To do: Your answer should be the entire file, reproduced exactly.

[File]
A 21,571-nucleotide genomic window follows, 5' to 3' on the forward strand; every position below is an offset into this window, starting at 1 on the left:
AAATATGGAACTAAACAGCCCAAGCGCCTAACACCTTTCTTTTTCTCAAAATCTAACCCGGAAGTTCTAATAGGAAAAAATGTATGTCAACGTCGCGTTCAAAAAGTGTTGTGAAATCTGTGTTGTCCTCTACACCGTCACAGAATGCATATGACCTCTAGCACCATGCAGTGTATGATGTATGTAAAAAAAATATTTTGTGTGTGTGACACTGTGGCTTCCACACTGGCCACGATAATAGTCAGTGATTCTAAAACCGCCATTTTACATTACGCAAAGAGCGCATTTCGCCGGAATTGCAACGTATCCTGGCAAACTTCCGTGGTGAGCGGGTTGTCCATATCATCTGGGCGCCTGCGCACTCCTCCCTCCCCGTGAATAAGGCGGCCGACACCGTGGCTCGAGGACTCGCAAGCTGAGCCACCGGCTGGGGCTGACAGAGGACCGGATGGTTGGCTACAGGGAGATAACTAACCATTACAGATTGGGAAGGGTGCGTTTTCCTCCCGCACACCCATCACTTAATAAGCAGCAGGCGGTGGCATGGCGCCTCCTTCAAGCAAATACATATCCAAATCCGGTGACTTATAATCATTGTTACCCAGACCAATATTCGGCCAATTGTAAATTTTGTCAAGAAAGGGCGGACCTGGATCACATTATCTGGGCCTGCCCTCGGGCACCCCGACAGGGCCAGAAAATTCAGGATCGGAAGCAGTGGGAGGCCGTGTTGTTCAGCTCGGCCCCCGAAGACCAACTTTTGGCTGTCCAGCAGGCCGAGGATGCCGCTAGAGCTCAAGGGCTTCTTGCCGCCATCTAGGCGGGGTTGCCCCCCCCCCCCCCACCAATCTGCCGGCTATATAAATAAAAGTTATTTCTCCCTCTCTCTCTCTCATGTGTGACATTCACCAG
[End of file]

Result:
A 21,571-nucleotide genomic window follows, 5' to 3' on the forward strand; every position below is an offset into this window, starting at 1 on the left:
AAATATGGAACTAAACAGCCCAAGCGCCTAACACCTTTCTTTTTCTCAAAATCTAACCCGGAAGTTCTAATAGGAAAAAATGTATGTCAACGTCGCGTTCAAAAAGTGTTGTGAAATCTGTGTTGTCCTCTACACCGTCACAGAATGCATATGACCTCTAGCACCATGCAGTGTATGATGTATGTAAAAAAAATATTTTGTGTGTGTGACACTGTGGCTTCCACACTGGCCACGATAATAGTCAGTGATTCTAAAACCGCCATTTTACATTACGCAAAGAGCGCATTTCGCCGGAATTGCAACGTATCCTGGCAAACTTCCGTGGTGAGCGGGTTGTCCATATCATCTGGGCGCCTGCGCACTCCTCCCTCCCCGTGAATAAGGCGGCCGACACCGTGGCTCGAGGACTCGCAAGCTGAGCCACCGGCTGGGGCTGACAGAGGACCGGATGGTTGGCTACAGGGAGATAACTAACCATTACAGATTGGGAAGGGTGCGTTTTCCTCCCGCACACCCATCACTTAATAAGCAGCAGGCGGTGGCATGGCGCCTCCTTCAAGCAAATACATATCCAAATCCGGTGACTTATAATCATTGTTACCCAGACCAATATTCGGCCAATTGTAAATTTTGTCAAGAAAGGGCGGACCTGGATCACATTATCTGGGCCTGCCCTCGGGCACCCCGACAGGGCCAGAAAATTCAGGATCGGAAGCAGTGGGAGGCCGTGTTGTTCAGCTCGGCCCCCGAAGACCAACTTTTGGCTGTCCAGCAGGCCGAGGATGCCGCTAGAGCTCAAGGGCTTCTTGCCGCCATCTAGGCGGGGTTGCCCCCCCCCCCCCCACCAATCTGCCGGCTATATAAATAAAAGTTATTTCTCCCTCTCTCTCTCTCATGTGTGACATTCACCAG